Review of The Trouble with Mistletoe


The Trouble with Mistletoe by Jill Shalvis

Publisher: Avon Books

Publication Date: September 27, 2016

I’m writing this on September 7, listening to the air conditioner hum, and thinking about mistletoe and Christmas while it’s 91°F and somehow Jill Shalvis has convinced me that it’s okay.

Willa, the owner of a grooming and pet goods shop, is washing golden retriever puppies when there’s a knock at the front door and a good-looking man is standing there with a pink pet carrier. She recognizes him: Keane Winters, the boy who had stood her up for her first and only dance back in high school. His great Aunt Sally has just dumped her PITA cat on him and it’s the cat from hell. Although Willa initially refuses to take the cat, on the grounds of BECAUSE, one mew from the woebegone creature and her heart takes over.

If you are a fan of romantic comedies and love furry creatures and have somehow managed to not read a Jill Shalvis novel, you should remedy that. The Trouble with Mistletoe incorporates all of the elements. There’s witty banter with extremely likeable characters.

“How much you like this guy? he asked, his gaze scanning her clothes from his rearview mirror. “Because maybe you want to dress nicer.”

Said the guy in a grungy gray T-shirt and hair so wild and crazy it touched the roof of his car. “These are my favorite sweats,” she said.

“But they’re not getting laid sweats. They’re more like . . .birth control sweats.”

The Trouble with Mistletoe is part of the Heartbreaker Bay series and, yes, I have done it to us again. It is number 2 and I have not read number one. (Did you really think we were going to continue our string of reading the first in series? Haha!)

Willa is and is not your average romance heroine. Yes, she’s pretty and curvy, but she also seems a bit more reluctant, shall we say. I’m pretty much over the heroines who are in it just because they’ve been hearing wedding bells since they were seven. I like the heroines who have a self-identity beyond wife. Willa feels like she’s part of a community and has a family of chosen friends. She loves her shop and she has built herself from the ground up because she was part of the foster system for years and had nothing but herself. She is a great heroine for a Christmas novel because she is warmth and spirit and love, her arms and heart are always open.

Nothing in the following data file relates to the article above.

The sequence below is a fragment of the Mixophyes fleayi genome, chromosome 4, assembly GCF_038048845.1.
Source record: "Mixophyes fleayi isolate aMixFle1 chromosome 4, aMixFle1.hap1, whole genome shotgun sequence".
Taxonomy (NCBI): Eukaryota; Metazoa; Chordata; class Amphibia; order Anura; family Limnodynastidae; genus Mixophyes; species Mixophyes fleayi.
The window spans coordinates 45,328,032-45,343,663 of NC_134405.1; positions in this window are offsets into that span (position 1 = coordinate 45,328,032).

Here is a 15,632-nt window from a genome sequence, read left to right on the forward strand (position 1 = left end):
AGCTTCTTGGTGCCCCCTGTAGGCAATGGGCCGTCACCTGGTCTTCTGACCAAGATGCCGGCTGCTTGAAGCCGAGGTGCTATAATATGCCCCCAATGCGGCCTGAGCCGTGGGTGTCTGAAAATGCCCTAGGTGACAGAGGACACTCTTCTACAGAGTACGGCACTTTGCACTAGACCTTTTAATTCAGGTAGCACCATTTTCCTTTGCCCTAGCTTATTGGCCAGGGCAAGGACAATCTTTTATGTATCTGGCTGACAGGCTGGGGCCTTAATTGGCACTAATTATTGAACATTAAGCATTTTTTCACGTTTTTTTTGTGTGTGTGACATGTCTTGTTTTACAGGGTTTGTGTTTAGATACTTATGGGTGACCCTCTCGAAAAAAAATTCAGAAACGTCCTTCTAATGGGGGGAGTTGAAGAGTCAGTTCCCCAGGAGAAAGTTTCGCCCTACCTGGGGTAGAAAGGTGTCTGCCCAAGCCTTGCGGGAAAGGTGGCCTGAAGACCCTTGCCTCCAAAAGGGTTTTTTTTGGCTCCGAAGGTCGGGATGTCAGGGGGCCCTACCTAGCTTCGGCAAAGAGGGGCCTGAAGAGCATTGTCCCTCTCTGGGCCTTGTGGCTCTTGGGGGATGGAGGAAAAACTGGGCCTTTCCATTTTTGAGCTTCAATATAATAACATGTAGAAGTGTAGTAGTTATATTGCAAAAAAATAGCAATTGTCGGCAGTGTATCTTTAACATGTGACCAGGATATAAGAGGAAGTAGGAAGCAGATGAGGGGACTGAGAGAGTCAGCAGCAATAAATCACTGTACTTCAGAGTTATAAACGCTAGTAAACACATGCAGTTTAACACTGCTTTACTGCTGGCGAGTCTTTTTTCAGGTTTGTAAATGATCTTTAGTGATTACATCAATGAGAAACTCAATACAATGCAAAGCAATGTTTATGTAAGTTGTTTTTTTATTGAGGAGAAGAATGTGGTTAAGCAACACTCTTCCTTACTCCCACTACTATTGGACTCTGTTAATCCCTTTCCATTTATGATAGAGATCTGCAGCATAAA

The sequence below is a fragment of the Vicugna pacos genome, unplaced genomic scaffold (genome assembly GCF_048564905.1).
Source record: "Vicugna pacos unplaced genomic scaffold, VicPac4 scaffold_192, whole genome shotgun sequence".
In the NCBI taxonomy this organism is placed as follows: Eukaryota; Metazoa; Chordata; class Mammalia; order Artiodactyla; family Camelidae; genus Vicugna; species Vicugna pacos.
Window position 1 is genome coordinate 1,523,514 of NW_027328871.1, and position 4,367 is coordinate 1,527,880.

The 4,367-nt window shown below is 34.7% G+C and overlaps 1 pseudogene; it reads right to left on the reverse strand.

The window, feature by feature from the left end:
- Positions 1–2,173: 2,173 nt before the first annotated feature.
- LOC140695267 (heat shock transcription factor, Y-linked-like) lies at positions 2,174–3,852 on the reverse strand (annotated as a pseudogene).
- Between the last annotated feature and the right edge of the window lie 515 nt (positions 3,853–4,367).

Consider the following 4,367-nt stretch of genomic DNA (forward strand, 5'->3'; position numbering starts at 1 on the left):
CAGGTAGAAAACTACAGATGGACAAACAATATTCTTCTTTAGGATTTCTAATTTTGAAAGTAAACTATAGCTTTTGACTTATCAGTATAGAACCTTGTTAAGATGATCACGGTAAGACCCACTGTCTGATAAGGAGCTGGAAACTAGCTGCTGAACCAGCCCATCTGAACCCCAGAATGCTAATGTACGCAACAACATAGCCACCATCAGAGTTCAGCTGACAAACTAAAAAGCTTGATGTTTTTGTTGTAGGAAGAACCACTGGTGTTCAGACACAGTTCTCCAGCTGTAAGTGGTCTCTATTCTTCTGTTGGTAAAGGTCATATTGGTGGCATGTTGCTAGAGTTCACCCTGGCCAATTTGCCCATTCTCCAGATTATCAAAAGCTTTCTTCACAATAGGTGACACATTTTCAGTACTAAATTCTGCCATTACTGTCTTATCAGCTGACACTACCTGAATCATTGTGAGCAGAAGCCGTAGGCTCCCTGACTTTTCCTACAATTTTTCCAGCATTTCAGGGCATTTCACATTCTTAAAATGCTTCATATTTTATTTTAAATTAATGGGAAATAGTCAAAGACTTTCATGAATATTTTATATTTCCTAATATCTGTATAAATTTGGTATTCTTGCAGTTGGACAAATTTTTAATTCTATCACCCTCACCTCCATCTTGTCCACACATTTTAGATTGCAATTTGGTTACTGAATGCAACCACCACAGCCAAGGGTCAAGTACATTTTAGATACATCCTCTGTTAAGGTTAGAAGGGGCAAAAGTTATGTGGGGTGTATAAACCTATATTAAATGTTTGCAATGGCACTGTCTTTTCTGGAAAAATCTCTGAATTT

Keane also falls into the group of average and not average. Yes, he’s got the hard abs and he’s handsome as all get out, but he’s introspective and seems to gain increasing self-knowledge, which is so much better than fists banging on chest arrogance that sometimes predominate in romance novels. As the youngest child, the unexpected child, his parents were professors who did not easily dole out love so he believes that he is also unable to love or feel warmth.

The relationship between Willa and Keane is fun and sexy. They might be reluctant to move beyond a one night stand, but their bodies aren’t. Oooo la la.

There are many laugh-out-loud moments. This is another book where I was almost constantly smiling while reading it. And, do you know what? Not once in the blurb does the word “hilarious” show up, yet it would be more fitting here than for those books I’ve noted where it has shown up. Go figure.

There are also poignant moments, one involving Rory, one of the “kids” that Willa has helped who now works in her shop. Rory’s not known a lot of great things in her life and thinks she’s to blame for most of them. Her scene brought tears to my eyes.

The Trouble with Mistletoe really runs the gamut of emotions: funny, sexy, sweet, sad. It’s a highly entertaining dose of Christmas cheer. Cue the eggnog.

The Trouble with Mistletoe is on sale September 27.

I received an ARC from edelweiss and Avon books in exchange for an honest review.

From AmazonThe Trouble with Mistletoe

rating: butterflybutterflybutterflybutterflybutterfly (5 out of 5 butterflies)

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